Sunday, June 19, 2011




I dropped a couple words from the last post in a sentence near the bottom. Make up any thing you think would work.

About the same time as all the studio Tour, Atlas Building stuff was spinning into its own momentum, I was teaching a three-D design class. The class is a basic level examination of the elements and principals of design in a three dimensional format. One of the more difficult things to convey to students is not that the principals and elements can be applied in three dimensions, it's that when you look for some kind of statement, and don't know what that is, there are ways to find out. These ways are a lot like playing. If we know what we want, we can go right to it. If we don't, we have to look around, see what's out there, explore some things, and if something seems to move in an interesting direction, follow it. Andy Goldsworthy is a great example of that. In the process of trying to present them with problems to solve and lists of materials or at least places to look for materials, I began wandering through Dollar General. I found some interesting things without much trouble, and together with some other things that I have no excuse to keep except to create with, I threw together some sculptural works. These are the works (above).

The Peeps were from the dollar general just before Easter, the tin was one of a bunch of things I have saved without any real reason, other than materials for work. The sheet of grey card stock was just to hide some spackle on the wall, but helped to contain the composition. The egg shells, another one of those things I save to use some where some day.

The ironing board and plastic funnels, with the cans of milk, same thing, milk from Dollar general, funnels, dollar general, and ironing board from a house going on the market, left behind and given to me by a friend who is a realtor.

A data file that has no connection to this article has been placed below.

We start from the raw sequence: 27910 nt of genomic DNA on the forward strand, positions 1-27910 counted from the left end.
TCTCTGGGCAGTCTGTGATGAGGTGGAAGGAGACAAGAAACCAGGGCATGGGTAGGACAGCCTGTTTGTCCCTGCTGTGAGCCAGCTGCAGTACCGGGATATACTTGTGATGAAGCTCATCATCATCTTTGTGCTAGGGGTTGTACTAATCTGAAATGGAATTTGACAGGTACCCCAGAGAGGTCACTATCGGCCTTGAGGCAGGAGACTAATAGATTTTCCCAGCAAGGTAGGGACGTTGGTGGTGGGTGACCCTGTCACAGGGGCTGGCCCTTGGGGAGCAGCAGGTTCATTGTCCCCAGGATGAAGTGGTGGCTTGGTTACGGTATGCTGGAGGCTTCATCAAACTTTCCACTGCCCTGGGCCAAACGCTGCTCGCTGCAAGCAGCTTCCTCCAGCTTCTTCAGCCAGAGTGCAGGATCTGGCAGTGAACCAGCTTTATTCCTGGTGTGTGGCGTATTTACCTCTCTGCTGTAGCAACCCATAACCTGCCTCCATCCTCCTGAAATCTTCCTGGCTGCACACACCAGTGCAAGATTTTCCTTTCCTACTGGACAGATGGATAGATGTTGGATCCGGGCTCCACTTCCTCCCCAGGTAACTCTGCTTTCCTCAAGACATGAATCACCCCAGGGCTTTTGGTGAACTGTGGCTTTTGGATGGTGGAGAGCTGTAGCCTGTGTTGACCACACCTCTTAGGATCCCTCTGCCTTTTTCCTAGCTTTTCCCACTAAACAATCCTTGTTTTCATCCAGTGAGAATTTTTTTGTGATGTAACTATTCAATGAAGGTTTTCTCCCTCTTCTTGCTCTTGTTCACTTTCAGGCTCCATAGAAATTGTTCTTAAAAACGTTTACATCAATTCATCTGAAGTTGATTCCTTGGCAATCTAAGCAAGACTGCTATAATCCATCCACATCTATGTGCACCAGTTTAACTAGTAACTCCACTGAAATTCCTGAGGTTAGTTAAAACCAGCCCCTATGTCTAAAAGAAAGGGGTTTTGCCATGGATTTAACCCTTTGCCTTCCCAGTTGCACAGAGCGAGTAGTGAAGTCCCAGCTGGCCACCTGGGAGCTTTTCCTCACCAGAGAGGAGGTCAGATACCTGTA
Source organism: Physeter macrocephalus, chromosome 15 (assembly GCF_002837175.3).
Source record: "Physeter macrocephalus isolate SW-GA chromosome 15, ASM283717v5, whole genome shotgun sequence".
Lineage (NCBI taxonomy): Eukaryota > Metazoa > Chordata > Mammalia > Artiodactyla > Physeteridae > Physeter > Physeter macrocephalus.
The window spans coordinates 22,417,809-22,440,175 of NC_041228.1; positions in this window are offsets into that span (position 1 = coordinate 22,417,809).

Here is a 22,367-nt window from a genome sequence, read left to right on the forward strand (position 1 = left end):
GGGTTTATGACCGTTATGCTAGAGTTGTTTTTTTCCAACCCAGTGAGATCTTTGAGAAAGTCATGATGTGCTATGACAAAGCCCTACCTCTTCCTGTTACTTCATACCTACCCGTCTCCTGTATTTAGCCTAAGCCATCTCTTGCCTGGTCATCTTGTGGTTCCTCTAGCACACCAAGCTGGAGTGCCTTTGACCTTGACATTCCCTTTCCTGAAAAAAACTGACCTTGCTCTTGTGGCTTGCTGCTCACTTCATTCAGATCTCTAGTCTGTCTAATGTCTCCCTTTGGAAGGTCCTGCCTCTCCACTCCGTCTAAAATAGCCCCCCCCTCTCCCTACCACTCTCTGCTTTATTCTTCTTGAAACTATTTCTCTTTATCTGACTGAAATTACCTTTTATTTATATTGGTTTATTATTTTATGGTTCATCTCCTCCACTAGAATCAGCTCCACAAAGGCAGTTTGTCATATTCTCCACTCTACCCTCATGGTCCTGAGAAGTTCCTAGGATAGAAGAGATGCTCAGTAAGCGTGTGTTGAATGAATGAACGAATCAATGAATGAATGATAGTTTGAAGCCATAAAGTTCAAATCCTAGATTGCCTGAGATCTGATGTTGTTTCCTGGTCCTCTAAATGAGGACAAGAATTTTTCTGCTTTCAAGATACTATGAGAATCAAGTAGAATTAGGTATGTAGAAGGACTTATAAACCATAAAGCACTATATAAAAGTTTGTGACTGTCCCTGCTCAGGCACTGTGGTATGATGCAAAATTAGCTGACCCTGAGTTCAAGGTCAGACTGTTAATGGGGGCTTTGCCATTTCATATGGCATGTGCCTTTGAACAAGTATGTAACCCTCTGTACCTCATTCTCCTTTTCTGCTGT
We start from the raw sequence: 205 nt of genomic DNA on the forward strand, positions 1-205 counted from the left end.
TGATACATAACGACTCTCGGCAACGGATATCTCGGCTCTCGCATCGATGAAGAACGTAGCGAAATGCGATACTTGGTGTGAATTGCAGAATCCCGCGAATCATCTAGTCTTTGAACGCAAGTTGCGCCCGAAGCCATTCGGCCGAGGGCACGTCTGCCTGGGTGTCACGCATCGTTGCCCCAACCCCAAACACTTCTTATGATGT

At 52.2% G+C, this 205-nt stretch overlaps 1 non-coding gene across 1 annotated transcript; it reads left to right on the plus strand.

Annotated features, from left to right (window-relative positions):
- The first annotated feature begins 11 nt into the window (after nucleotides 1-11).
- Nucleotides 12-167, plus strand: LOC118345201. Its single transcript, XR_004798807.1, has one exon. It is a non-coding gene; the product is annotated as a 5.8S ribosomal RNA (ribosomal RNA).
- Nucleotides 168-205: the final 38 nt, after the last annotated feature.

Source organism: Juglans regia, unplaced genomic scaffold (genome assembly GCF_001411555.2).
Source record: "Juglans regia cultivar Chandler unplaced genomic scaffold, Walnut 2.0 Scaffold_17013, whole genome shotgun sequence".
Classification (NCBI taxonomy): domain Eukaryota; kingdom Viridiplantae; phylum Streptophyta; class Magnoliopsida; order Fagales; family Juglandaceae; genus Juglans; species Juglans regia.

The ladder was found on a trash pile at the curb where a house was being cleaned out for sale. The objects that were added to it were things that I save and don't actually know what I will do with them, dead and wilted roses, wasp nests, and rope. The plants were originally something I ran across at my neighborhood garden shop, Ted and Debbies, and were scotch moss. The color was bright lime green and the plastic pots were rectangular, which had a denser shape, but I had to find something else when I moved it into the dark spaces of the Atlas Building.

All of these works were made to show students in the design class what one of the possible statements could be with materials like these. For me, enjoyed working within the limitations of the materials and the time I allowed to complete the work. Finding the caned milk at dollar general, and the label on the cans are the spark that started the idea in that direction. there are so many fabulous objects all around us all we have to do is see them and start putting them together.

That brings me to the next big point that I want to make, Art can and should be fun. Yes, there are very serious works that expose deep and heart felt ideas but there are also humorous and light statements that have elements of deeper and serious statements. Why not, if it is possible to read the work in a variety of ways can't that be built in as another contributing component of the richness of the work. Humor helps break down the formality that sometimes stands between art and audience.

Bottom line, for me is that between now and where I will end up there stands a vast variety of work, why not let it all out. If I hadn't been teaching the 3-D class I may not have ever tried these things. If I hadn't agreed to try working at the Atlas, I may not have ever done the work that was done there. This is what I have learned, things change and you have to brave the wind, step out into the storm see what happens.

1 comment:

  1. So excited you are blogging and to see your new work.

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